As part of the 2019-20 class of New Hampshire/Vermont Schweitzer Fellows, nine Geisel medical students will spend the next year learning to address social factors affecting community health while developing lifelong leadership skills in the process.
Articles by: NonPerson Geisel Web Service Acct
Novel Scale Correlates Children’s Snacking Behaviors with External Food Cues
Preliminary evidence from a new national Dartmouth study suggests that external food cue responsiveness is measurable by parental report in preschool-age children. Responsiveness was greater among children with, versus without, usual TV advertisement exposure. These results may provide a better understanding of how an obesogenic food environment shapes the development of children’s eating behaviors at a young age.
How Obamacare, Medicare and ‘Medicare for All’ Muddy the Campaign Trail – Kaiser Health News
Read article – Ellen Meara, professor of The Dartmouth Institute for Health Policy and Clinical Practice and adjunct professor in economics, is quoted in an article about the issue of health care reform as the 2020 election approaches, and how Medicare for All is a proposal that has emerged as an early favorite. (Also picked up by NBC News.)
A Life: Elmer R. Pfefferkorn, 1931-2019; ‘He Was the Real Deal, Very Authentic’ – Valley News
Read article – An article remembering the life and career of Elmer Pfefferkorn, a beloved professor at the Geisel School of Medicine for 40-plus years and taught microbiology and virology and conducted groundbreaking, National Institutes of Health-supported research on parasites.
Newport Case Sheds Light on Issue of Aging Relatives and Gun Safety – Valley News
Read article – Ellen Flaherty, assistant professor of medicine, community and family medicine, and of The Dartmouth Institute for Health Policy and Clinical Practice, is quoted in an article that examines what to do about an aging relative who owns a weapon but may no longer be capable of using it responsibly.
Is It a Feminist Right to Want More Sex? One Company Thinks a Pill Is the Answer – Kaiser Health News
Read article – Continued coverage of comments by Steven Woloshin, professor of medicine, community and family medicine, and of the Dartmouth Institute for Health Policy and Clinical Practice, in an article about a “disease awareness” campaign for a pill called Addyi from Sprout Pharmaceuticals, and how these types of campaigns trouble critics because of the attempts to define low sexual desire as a widespread disease that is treatable with a pill. “[Sprout is] definitely appropriating all that language, making it seem like a feminist issue,” says Woloshin. “This is an issue that involves women, but that doesn’t mean that taking this drug is something you should do because you’re a feminist.”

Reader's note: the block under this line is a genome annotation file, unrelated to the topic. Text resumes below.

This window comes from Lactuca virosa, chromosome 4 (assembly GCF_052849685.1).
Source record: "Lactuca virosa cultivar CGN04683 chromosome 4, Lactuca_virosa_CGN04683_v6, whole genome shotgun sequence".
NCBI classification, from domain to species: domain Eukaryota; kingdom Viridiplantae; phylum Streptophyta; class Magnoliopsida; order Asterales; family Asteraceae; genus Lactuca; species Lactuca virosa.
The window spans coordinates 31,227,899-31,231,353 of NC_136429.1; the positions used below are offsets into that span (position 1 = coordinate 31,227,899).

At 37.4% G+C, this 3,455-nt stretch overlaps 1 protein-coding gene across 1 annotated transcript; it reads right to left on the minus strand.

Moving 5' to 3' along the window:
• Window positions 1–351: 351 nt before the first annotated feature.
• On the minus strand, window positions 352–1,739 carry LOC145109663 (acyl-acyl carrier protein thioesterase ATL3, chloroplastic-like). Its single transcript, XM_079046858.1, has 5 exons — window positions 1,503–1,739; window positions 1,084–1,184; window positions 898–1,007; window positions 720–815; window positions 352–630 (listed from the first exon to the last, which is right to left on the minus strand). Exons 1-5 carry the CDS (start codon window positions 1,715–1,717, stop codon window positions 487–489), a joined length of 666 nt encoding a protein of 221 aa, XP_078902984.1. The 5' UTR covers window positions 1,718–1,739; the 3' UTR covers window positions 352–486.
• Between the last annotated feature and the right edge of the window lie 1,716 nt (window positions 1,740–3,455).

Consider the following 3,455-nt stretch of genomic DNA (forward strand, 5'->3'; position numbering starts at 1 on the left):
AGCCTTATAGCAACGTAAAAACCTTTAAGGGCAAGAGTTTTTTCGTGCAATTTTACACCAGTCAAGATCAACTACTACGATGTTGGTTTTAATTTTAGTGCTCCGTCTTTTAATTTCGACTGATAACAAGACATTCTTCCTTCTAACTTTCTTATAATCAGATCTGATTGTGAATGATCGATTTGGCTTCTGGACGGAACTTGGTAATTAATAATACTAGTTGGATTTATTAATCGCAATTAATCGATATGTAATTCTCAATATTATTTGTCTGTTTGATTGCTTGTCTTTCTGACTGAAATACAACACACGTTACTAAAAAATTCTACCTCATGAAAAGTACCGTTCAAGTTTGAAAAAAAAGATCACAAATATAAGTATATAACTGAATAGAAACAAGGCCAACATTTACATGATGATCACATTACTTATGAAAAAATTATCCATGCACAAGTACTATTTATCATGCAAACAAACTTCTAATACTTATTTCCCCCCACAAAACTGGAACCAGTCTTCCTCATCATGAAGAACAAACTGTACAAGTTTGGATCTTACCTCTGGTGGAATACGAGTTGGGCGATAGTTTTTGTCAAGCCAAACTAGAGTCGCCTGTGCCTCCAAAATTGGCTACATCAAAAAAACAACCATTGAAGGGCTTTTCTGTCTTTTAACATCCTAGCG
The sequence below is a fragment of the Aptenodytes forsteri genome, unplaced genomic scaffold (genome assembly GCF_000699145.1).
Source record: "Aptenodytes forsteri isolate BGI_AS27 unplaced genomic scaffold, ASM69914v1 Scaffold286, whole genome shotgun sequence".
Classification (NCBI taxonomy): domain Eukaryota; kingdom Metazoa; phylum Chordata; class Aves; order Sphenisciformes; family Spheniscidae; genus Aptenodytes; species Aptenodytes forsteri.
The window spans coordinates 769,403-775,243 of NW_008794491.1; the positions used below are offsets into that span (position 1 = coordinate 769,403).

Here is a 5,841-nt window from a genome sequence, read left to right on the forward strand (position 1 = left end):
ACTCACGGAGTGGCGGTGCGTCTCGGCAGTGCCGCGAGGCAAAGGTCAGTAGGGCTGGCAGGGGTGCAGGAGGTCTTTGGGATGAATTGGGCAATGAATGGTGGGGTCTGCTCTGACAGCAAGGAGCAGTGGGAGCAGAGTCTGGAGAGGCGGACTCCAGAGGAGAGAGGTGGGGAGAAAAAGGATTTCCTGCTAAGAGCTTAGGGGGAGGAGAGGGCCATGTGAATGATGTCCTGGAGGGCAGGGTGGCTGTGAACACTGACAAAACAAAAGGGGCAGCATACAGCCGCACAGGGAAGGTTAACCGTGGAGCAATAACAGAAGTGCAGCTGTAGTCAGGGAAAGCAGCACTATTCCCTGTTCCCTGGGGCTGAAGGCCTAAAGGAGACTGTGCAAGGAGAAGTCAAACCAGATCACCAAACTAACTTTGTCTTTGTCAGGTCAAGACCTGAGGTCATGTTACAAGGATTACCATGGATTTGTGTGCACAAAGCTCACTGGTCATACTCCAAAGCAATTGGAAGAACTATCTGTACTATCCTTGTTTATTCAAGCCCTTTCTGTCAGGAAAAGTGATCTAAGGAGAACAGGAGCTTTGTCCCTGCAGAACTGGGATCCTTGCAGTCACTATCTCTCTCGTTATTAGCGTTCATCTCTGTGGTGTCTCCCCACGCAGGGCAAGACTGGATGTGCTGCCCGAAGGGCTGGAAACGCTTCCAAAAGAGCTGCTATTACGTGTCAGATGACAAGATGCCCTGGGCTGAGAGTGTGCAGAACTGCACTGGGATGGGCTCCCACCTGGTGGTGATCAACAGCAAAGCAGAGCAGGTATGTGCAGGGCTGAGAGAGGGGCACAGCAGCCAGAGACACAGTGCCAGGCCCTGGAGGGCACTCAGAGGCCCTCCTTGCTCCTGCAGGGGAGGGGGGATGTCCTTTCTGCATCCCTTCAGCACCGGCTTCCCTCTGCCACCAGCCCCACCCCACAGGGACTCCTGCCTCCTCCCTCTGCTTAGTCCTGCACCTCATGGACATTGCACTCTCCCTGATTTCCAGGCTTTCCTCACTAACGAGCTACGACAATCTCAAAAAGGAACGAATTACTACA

Medicare for All: Promise and Perils – Kiplinger
Read article – Ellen Meara, professor of The Dartmouth Institute for Health Policy and Clinical Practice and adjunct professor in economics, is quoted in an article about the issue of health care reform as the 2020 election approaches, and how Medicare for All is a proposal that has emerged as an early favorite. Many health economists are open to the idea of substantial reform, but “politically, it’s just not realistic,” says Meara.
Will Displaying Drug List Prices In Ads Help Lower Costs? – NPR
Read article – Quotes Adrienne Faerber, a lecturer at The Dartmouth Institute for Health Policy and Clinical Practice, in an article about how the Trump administration moved forward on Wednesday with its plan to lower prescription drug prices by requiring drugmakers to display the list price. “When you go to the car dealer and you see that sticker price and you can negotiate a better price that can fit your budget directly with the car dealership,” Faerber explains. But, she says, drug prices are negotiated through layers of middlemen: “So you don’t get to negotiate based on these prices like you would with a car.”
DNA Test Is an Effective Cervical Cancer Screening Tool for Women in Low-Income Countries
Effective cervical cancer screening initiative by Dartmouth researchers in Honduras identifies different human papillomavirus types than those in the U.S.
Brett Rusch Named Director of WRJ VA Medical Center
The Department of Veterans Affairs has announced the appointment of Brett Rusch, MD, an assistant professor of psychiatry at the Geisel School of Medicine, as the new director of the White River Junction VA Medical Center.